Tuesday, August 11, 2020

The Wow Factor: 10 Stunning Architectural Marvels in Africa You Don’t Want to Miss


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Africa is known for its wildlife, people, and for the way that old and new cultures interact and combine in a unique environment. The developing social, business, and architectural spheres are part of this uniqueness.

These 10 architectural landmarks are marvels of Africa’s urban centers and reflections of Africa’s history that could justify a trip all on their own.


88 on Field

88 on Field has been enhancing Durban’s skyline in KwaZulu-Natal, South Africa since its construction in 1985. The angled glass construction of its 26-floor façade makes it one of the most stunning industrial buildings in South Africa.

For simple, drive-by city viewing, 88 on Field can’t be missed. It sticks out of Durban like a gem in the sand and is easily one of the most stunning modern architecture pieces on display in the region.


Zeitz Museum of Contemporary Art Africa

The Zeitz Museum houses the largest collection of contemporary African art anywhere in the world. To house it, the architects at Heatherwick Studio converted an old Grain Silo at the location to make use of its huge interior spaces and carve them into galleries.

Strengthened glass at the top of concrete shafts allows light to enter the large interior and illuminate the artwork in a style similar to that of a cathedral’s sanctuary.


The Big Pineapple

The Big Pineapple is a landmark located in Bathurst, South Africa that is as quirky as it sounds. It’s the largest pineapple-shaped building in the world, designed as a historical museum and gift shop for the region’s legendary pineapple production.

This tribute to the family-run produce farms in the region can be visited daily and perused not only for its unique, vibrant look in the middle of pineapple farm country but also for its pineapple products and souvenirs.


Bosjes Chapel

Certainly one of the most recognizable architectural landmarks in Africa, the Bosjes Chapel has been exciting architecture buffs since its completion in 2016.

Its completely unique fluid shell design sits on a reflecting pond in the middle of a vineyard in South Africa. This chapel is open to the public to reflect using the structure as a focal point of meditation and prayer.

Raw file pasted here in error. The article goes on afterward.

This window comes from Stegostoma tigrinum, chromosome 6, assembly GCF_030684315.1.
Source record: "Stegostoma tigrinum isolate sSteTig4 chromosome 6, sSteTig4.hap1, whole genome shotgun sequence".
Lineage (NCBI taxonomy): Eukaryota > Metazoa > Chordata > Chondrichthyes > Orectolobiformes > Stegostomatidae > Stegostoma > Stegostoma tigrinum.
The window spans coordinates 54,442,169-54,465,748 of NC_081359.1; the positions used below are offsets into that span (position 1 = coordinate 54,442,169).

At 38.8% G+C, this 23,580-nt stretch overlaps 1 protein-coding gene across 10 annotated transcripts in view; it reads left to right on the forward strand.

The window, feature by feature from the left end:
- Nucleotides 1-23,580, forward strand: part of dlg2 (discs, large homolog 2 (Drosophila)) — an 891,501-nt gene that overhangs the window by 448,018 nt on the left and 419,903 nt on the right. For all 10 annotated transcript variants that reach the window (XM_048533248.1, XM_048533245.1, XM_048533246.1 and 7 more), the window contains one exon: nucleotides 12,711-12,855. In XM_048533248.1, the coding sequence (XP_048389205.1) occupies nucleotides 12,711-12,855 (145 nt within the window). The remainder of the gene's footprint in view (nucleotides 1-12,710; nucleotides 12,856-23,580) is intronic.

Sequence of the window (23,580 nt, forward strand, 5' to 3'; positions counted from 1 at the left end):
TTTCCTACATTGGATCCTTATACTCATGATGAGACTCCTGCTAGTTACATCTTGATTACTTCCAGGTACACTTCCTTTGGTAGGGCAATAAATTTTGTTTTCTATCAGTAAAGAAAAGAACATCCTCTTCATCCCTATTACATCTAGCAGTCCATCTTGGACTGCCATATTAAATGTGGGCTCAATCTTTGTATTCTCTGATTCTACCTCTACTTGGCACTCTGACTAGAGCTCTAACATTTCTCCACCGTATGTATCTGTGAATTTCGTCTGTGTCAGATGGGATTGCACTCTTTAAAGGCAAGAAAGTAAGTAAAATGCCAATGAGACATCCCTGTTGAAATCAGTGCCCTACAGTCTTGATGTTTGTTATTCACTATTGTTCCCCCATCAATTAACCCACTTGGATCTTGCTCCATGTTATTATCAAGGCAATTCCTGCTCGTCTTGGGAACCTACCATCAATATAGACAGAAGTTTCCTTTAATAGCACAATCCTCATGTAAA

Its shape mimics the mountains and the waters of the region. The surrounding pomegranate orchards provide a flat and serene setting for any visitor.


11 Diagonal Street

The skyscraper at 11 Diagonal Street in Johannesburg, South Africa was designed in 1983. Its glass façade was built to have a gem-like appearance, giving the building its local nickname, the Diamond Building.


Alice Lane Towers

The Alice Lane Towers in Johannesburg are two towers built from stunning glass and aluminum as a testament to the teamwork and innovation of Johannesburg businesses during their worst recession in the city’s history, during which the towers were built.


Corinthia Hotel Khartoum

This high-end hotel sits in Khartoum, the capital of Sudan, in its busy commercial districts next to the Tuti Bridge. It is located where the Blue and White Niles meet and has 173 rooms and 57 suites.

It is a fully-fledged luxury hotel with several restaurants, cafés, and a full spa. Its unique curved exterior and the nature of its Libyan funding at the time of construction have given it the colloquial name, Gaddafi’s Egg.


Bete Giyorgis

Lalibela in Ethiopia is a region rich in historical architecture, famous for churches carved from the red volcanic rock.

The Bete Giyorgis was built in the 12th century and stands as the most famous (and last) of the 11 churches that were built in this area for the king of Ethiopia. These stone-carven religious sites are designed to mimic the architecture of Jerusalem.


Desert Breeze Hotel

The desert view of this Swakopmund accommodation comes with spacious, rustic rooms right on the Namib Desert.

Wood-burning fireplaces, open-plan bungalows, and the gorgeous decks offer unique accommodations for anyone visiting Swakopmund.


Great Mosque of Djenne

This mosque in Mali is the largest earth-brick building in the world. On the flood planes of the Bani River, this mosque dates back to the 13th century. It is renovated by the city every year, retextured and repaired to keep it standing in working order as one of Africa’s most famous landmarks.


The Takeaway

Many of Africa’s stunning architectural achievements can be toured by anyone, including the quirky Big Pineapple in South Africa and the beautiful Bosjes Chapel.

You don’t want to miss these incredible buildings on any trip to the continent.



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